UN/WB Fastrac, Metrobank, Rule of Law Awards
The Framework Agreement on the Bangsamoro forged last year was merely a road map, or a work in progress to attain peace and prosperity in Southern Philippines. Still to be fleshed out are four vital annexes that would lead to the enactment of a Bangsamoro basic law and the eventual creation of a Bangsamoro homeland. (For details, see my Oct. 21, 2012, column.)
UN/WB Fastrac. Most important, the creation of the homeland must be ratified by the people affected and must conform to the Constitution. If it does not, the final agreement would be void, or the Constitution should be amended to obviate this dark possibility.
Yet, despite these still to be crafted essentials, the United Nations and the World Bank recently announced the “Facility for Advisory Support for Transition Capacities (Fastrac),” described as “a new technical assistance program to support the peace process and the establishment of the Bangsamoro.”
In my humble view, Fastrac is both good and bad. Good, because it may help hasten the peace process. It is a financial and technical program, a carrot, so to speak, to speed up the final negotiations, which have been shrouded in mystery during the past few months.
It could be bad. If the final accord fails or the Supreme Court for some reason finds it unconstitutional, the Philippines—given the UN/WB Fastrac and the active intervention of Malaysia in the peace negotiations—could be deemed to have recognized the Moro Islamic Liberation Front as a “state of belligerency” which, in international law, grants some rights to the MILF and creates obligations and complications for our country. These legal and political possibilities deserve a future column.
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Metrobank in China. At Metrobank’s invitation, I attended last week the inauguration of its branch in Quanzhou, a city in the suburb of—but much bigger and more populous than—Xiamen or Amoy. Quanzhou is the birthplace of Dr. George S.K. Ty, Metrobank’s founder and patriarch. Metrobank is the only Philippine bank granted a full service banking license in China.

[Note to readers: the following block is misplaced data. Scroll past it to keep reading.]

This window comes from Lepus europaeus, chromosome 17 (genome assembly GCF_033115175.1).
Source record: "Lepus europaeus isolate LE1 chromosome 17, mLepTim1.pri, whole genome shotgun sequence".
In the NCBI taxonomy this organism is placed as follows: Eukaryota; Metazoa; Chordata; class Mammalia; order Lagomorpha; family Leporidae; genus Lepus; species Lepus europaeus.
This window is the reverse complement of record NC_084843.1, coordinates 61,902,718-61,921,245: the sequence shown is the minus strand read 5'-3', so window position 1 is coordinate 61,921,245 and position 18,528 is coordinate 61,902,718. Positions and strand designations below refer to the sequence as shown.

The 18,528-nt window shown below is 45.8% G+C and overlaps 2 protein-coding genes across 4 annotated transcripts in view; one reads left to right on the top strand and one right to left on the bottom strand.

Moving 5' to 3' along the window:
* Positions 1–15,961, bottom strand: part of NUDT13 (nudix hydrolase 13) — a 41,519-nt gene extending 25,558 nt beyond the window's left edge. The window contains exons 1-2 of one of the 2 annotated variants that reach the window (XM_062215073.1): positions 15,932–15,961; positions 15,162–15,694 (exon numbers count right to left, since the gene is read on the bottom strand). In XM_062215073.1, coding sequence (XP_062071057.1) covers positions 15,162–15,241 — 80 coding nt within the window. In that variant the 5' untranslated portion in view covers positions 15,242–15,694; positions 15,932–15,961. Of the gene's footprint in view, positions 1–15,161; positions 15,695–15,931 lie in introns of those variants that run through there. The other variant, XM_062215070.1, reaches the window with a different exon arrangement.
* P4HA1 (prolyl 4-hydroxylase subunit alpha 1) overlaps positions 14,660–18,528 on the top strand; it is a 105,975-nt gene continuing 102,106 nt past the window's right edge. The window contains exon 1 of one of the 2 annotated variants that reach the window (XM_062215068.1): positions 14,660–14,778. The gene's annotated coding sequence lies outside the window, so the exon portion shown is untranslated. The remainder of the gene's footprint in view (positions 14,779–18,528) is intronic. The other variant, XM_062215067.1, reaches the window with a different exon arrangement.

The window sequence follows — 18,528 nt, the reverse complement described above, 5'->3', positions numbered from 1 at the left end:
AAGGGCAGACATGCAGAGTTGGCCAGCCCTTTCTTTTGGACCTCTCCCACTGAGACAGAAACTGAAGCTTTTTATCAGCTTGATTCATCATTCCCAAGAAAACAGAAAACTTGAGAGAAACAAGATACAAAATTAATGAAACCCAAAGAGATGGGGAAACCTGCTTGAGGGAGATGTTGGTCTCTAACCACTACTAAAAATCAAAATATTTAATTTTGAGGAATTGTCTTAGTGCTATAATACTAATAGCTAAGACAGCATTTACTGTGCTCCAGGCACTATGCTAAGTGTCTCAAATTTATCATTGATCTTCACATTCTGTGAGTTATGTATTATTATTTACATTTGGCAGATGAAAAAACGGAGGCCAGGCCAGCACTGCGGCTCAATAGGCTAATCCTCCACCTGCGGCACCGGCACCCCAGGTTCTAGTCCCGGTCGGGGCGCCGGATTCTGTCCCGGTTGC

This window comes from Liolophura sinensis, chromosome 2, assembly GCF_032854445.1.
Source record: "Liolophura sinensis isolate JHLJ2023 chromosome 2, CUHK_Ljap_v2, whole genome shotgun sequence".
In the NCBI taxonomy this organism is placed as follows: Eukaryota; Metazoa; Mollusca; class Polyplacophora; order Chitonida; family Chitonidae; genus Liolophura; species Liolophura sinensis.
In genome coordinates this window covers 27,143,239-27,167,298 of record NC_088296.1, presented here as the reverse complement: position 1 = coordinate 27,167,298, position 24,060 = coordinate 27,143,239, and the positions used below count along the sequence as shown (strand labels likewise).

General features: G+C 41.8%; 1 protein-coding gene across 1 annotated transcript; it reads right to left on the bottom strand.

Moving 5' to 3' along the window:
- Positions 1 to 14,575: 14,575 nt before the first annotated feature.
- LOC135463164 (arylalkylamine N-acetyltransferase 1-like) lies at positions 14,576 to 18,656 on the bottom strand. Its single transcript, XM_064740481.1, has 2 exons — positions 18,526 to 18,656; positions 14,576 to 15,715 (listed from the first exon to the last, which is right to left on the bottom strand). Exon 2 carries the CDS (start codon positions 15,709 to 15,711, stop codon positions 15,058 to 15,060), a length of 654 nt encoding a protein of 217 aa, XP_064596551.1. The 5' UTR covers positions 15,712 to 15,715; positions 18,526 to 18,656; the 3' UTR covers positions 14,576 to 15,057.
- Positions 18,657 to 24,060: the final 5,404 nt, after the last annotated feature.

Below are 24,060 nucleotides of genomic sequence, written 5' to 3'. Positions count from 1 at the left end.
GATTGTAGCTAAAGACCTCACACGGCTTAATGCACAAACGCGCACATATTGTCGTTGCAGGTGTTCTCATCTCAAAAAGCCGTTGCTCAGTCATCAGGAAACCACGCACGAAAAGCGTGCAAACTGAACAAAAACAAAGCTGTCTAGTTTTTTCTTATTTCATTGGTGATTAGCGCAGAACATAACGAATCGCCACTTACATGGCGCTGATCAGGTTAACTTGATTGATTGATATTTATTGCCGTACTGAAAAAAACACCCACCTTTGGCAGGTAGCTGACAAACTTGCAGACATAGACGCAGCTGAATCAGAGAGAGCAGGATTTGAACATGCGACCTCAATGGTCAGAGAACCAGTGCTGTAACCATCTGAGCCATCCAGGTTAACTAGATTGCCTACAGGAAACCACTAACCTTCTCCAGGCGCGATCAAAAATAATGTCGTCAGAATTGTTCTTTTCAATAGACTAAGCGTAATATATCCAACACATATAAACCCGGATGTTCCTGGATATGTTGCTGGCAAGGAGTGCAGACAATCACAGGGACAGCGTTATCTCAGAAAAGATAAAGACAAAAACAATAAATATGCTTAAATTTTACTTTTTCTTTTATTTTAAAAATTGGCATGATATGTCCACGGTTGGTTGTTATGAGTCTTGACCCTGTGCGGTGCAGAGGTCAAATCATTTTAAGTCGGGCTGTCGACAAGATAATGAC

Leading the participants were Speaker Feliciano Belmonte Jr., Chinese Ambassador Ma Keqing, and Metrobank top executives Arthur Ty, Mary V. Ty, Alfred Ty, Antonio Abacan, Francis Sebastian and Aniceto Sobrepeña. All the local Chinese officials lauded Metrobank for being the first foreign bank to operate in Quanzhou (and in Nanjing, a city near Shanghai).
Filipinos are well regarded in Xiamen. Henry Sy’s SM operates the biggest shopping mall there. John Gokongwei’s Robinsons Land and Lucio Tan’s Eton Properties are building huge real estate complexes in the city’s central district, similar to Ayala Center and Rockwell in Makati. Carlos Chan’s Oishi products are sold all over China, especially in Xiamen. Jollibee operates three large Chinese fast-food chains. Notably, China built a statue of Jose Rizal in nearby Jinjang, similar to but bigger than the one in Luneta.
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Rule of Law Awards. May I thank the Chief Justice Claudio Teehankee Foundation for conferring on retired Justice Ameurfina A. Melencio-Herrera and me the “Rule of Law Award” during elegant ceremonies held at the Center for the Rule of Law at the Ateneo de Manila.
Now 91, Justice Amor, as I fondly call her, was cited “[f]or her dignified obedience to universal concepts of justice, her pioneering spirit as the second woman appointed to the Supreme Court, her academic accomplishments commencing from her being valedictorian and cum laude of UP Law Class of 1947 and bar topnotcher, her heading the Philippine Judicial Academy as First Chancellor, and her developing the Academy into the institution it is today that concretely furthers the cause of an independent bench and bar devoted to excellence and legal learning in the service of the greater good, all of which contribute towards a more stable and lasting Rule of Law.”
To that citation, may I add that had seniority been strictly observed, she could have easily been the first lady chief justice of our country. She was named associate justice in 1979, but as an aftermath of the 1986 Edsa Revolution, all Supreme Court justices resigned.
Recognizing her integrity and independence, President Cory Aquino reappointed her (along with a few others). But her reappointment was dated a little later than those of new Justices Pedro L. Yap, Marcelo B. Fernan and Andres R. Narvasa who—appearing to be her seniors based on their appointment papers—all later became chief justices despite their lesser years of actual service in the Court.
Yap served barely two years before being elevated to the top. When Justice Amor retired in 1992, Narvasa was still chief. Despite all these seeming setbacks, she served with gentility and grace, without rancor or recrimination.
I will just quote without comment the citation given me: “For his exemplary service in the Philippine Supreme Court culminating in his leadership of the whole Philippine Judiciary, for his lifelong commitment and service to a judicial philosophy that is based on Liberty and Prosperity, for his continued advocacy of the need to have a judiciary with independence, integrity, industry and intelligence, a revitalization of the legal profession in the tradition of its noble roots, and a philosophy promoting the twin goals of safeguarding liberty while assuring the prosperity of all citizens, as liberty is an empty vessel without economic equity, all of which contribute towards a more stable and lasting Rule of Law.”
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